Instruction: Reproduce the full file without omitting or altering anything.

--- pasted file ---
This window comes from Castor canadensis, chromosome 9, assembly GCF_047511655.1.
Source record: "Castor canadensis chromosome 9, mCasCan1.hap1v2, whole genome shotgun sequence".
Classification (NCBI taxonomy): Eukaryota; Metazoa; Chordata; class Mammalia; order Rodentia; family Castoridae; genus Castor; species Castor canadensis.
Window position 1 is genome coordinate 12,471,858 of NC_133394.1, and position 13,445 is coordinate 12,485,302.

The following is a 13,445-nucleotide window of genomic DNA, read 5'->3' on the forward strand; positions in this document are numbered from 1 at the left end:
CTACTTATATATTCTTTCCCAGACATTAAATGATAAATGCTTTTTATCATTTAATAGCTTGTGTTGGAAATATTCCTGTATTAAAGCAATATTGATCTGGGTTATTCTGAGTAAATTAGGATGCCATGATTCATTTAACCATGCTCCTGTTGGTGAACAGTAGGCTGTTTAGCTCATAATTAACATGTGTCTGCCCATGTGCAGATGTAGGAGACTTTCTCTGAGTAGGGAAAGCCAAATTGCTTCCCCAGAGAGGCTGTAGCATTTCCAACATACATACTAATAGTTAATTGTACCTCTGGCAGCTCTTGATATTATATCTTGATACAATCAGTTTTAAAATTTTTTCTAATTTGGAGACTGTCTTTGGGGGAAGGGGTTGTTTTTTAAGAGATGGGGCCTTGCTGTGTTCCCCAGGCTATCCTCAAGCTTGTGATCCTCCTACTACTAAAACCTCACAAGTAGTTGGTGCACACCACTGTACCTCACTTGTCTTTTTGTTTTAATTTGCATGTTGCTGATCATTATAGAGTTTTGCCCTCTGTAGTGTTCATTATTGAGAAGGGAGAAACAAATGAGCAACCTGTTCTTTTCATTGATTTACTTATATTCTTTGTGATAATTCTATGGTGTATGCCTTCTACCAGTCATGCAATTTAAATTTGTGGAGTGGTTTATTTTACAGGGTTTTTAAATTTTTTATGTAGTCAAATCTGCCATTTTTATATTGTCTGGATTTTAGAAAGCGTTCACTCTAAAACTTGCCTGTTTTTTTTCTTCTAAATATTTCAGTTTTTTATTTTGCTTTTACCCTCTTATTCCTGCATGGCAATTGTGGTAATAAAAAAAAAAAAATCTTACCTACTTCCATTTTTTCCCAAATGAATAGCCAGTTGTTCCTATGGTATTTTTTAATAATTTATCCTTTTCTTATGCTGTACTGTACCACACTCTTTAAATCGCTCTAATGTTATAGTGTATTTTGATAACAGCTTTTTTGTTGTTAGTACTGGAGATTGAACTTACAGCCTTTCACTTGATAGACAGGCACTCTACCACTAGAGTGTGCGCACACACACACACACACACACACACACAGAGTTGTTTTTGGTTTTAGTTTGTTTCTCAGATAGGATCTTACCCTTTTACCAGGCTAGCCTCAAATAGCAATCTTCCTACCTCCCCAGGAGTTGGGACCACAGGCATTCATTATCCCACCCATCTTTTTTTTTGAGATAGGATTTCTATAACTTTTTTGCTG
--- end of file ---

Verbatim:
This window comes from Castor canadensis, chromosome 9, assembly GCF_047511655.1.
Source record: "Castor canadensis chromosome 9, mCasCan1.hap1v2, whole genome shotgun sequence".
Classification (NCBI taxonomy): Eukaryota; Metazoa; Chordata; class Mammalia; order Rodentia; family Castoridae; genus Castor; species Castor canadensis.
Window position 1 is genome coordinate 12,471,858 of NC_133394.1, and position 13,445 is coordinate 12,485,302.

The following is a 13,445-nucleotide window of genomic DNA, read 5'->3' on the forward strand; positions in this document are numbered from 1 at the left end:
CTACTTATATATTCTTTCCCAGACATTAAATGATAAATGCTTTTTATCATTTAATAGCTTGTGTTGGAAATATTCCTGTATTAAAGCAATATTGATCTGGGTTATTCTGAGTAAATTAGGATGCCATGATTCATTTAACCATGCTCCTGTTGGTGAACAGTAGGCTGTTTAGCTCATAATTAACATGTGTCTGCCCATGTGCAGATGTAGGAGACTTTCTCTGAGTAGGGAAAGCCAAATTGCTTCCCCAGAGAGGCTGTAGCATTTCCAACATACATACTAATAGTTAATTGTACCTCTGGCAGCTCTTGATATTATATCTTGATACAATCAGTTTTAAAATTTTTTCTAATTTGGAGACTGTCTTTGGGGGAAGGGGTTGTTTTTTAAGAGATGGGGCCTTGCTGTGTTCCCCAGGCTATCCTCAAGCTTGTGATCCTCCTACTACTAAAACCTCACAAGTAGTTGGTGCACACCACTGTACCTCACTTGTCTTTTTGTTTTAATTTGCATGTTGCTGATCATTATAGAGTTTTGCCCTCTGTAGTGTTCATTATTGAGAAGGGAGAAACAAATGAGCAACCTGTTCTTTTCATTGATTTACTTATATTCTTTGTGATAATTCTATGGTGTATGCCTTCTACCAGTCATGCAATTTAAATTTGTGGAGTGGTTTATTTTACAGGGTTTTTAAATTTTTTATGTAGTCAAATCTGCCATTTTTATATTGTCTGGATTTTAGAAAGCGTTCACTCTAAAACTTGCCTGTTTTTTTTCTTCTAAATATTTCAGTTTTTTATTTTGCTTTTACCCTCTTATTCCTGCATGGCAATTGTGGTAATAAAAAAAAAAAAATCTTACCTACTTCCATTTTTTCCCAAATGAATAGCCAGTTGTTCCTATGGTATTTTTTAATAATTTATCCTTTTCTTATGCTGTACTGTACCACACTCTTTAAATCGCTCTAATGTTATAGTGTATTTTGATAACAGCTTTTTTGTTGTTAGTACTGGAGATTGAACTTACAGCCTTTCACTTGATAGACAGGCACTCTACCACTAGAGTGTGCGCACACACACACACACACACACACACACAGAGTTGTTTTTGGTTTTAGTTTGTTTCTCAGATAGGATCTTACCCTTTTACCAGGCTAGCCTCAAATAGCAATCTTCCTACCTCCCCAGGAGTTGGGACCACAGGCATTCATTATCCCACCCATCTTTTTTTTTGAGATAGGATTTCTATAACTTTTTTGCTG